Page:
People like this have always struck me as having a great inferiority complex. If, indeed, you had the secret to eternal immortality, why in the world would you feel the need to remake the whole world to share your secret and act according to its rules? You’ve won immortal life, man! How many of the rest of us assholes do you really want to be stuck with for eternity?
I’d think with the omniscient, omnipresent creator of the timespace continuum of your side, whether or not your little Jedediah and Esther pledge fealty to it through rote memorization and autonomic recitation of an ancient verse before digging into multiplication tables is somewhat inconsequential, no?
Like, are they going to get to the Pearly Gates as adults, only to have St. Peter shake his head and say, “Well, Jed, Esther, you both led altruistic lives. You fed the hungry, housed the homeless, and lived according to the Ten Commandments and Beatitudes. The Kingdom of Heaven is… wait, hold on. Says here you didn’t recite the Lord’s Prayer in Mrs. Bowers’ seventh-grade homeroom before algebra. Sorry, it’s Hell for you. Well, your parents should’ve formed a mass movement to introduce a School Prayer Amendment to the US Constitution now, shouldn’t they? Off you go!”
“Then conquer we must, when our cause it is just…”
No, it’s really about signalling to the world that they are special, because they belong to the biggest, bestest God Club. If their God Club isn’t recognized at all times everywhere as the biggest and the bestest, why, then, they’re not so special anymore.
It’s their inferiority-driven need to be special that fucks us in so many ways beyond the obvious school prayer and abortion issues. The immigration issue is woven into it, because some of those people worship a whole different God! Climate change denial specifically and anti-intellectualism generally are efforts to maintain the supremacy of Christianity in our culture.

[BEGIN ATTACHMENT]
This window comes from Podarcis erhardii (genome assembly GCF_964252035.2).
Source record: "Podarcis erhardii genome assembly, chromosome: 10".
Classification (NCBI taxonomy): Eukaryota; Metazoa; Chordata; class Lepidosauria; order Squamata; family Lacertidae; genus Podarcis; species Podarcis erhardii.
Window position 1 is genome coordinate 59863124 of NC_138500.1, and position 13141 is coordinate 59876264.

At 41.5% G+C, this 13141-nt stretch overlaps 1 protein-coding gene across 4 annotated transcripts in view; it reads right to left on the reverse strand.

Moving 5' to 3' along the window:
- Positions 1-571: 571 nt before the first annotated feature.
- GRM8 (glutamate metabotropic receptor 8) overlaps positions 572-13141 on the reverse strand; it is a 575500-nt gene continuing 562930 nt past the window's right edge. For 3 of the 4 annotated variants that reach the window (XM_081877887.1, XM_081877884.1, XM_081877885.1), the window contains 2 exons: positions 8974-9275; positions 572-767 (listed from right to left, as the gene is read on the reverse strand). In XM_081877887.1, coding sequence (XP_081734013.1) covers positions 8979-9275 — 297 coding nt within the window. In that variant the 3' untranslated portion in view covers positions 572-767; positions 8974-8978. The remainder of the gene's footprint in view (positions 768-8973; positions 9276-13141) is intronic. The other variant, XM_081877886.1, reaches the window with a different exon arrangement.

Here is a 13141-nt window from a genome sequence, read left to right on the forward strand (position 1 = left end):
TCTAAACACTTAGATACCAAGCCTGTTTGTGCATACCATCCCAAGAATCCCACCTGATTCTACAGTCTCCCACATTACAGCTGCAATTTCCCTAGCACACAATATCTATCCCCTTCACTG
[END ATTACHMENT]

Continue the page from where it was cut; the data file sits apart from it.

This “Christian nation” nonsense would be a bit more palatable if it were actually true. But any passing glance at an urban homeless camp, a Native American reservation, or a rural Appalachian town will prove that we’re anything but what that fictional character Christ had in mind.
Unless you recognize that “Christian nation” is but a tool to maintain a capitalist empire fueled by wage slaves. People in desperation, given junk food to fill their bellies, reality TV to occupy their minds, and the promise of eternal life to comfort their souls, rarely start decapitating the ruling elite.
Those national mottos I told you about give it away.
“E Pluribus Unum” is emblazoned on our Great Seal, the icon that represents our democracy. It was inspired by the thirteen colonies banding together to form a new nation.
“In God We Trust” is emblazoned on our money, the icon that represents our economy. It was inspired by “And this be our motto: ‘In God is our trust,” from the fourth stanza of “The Star-Spangled Banner,” shortly after the third verse proclaims, “No refuge could save the hireling and slave / From the terror of flight, or the gloom of the grave.”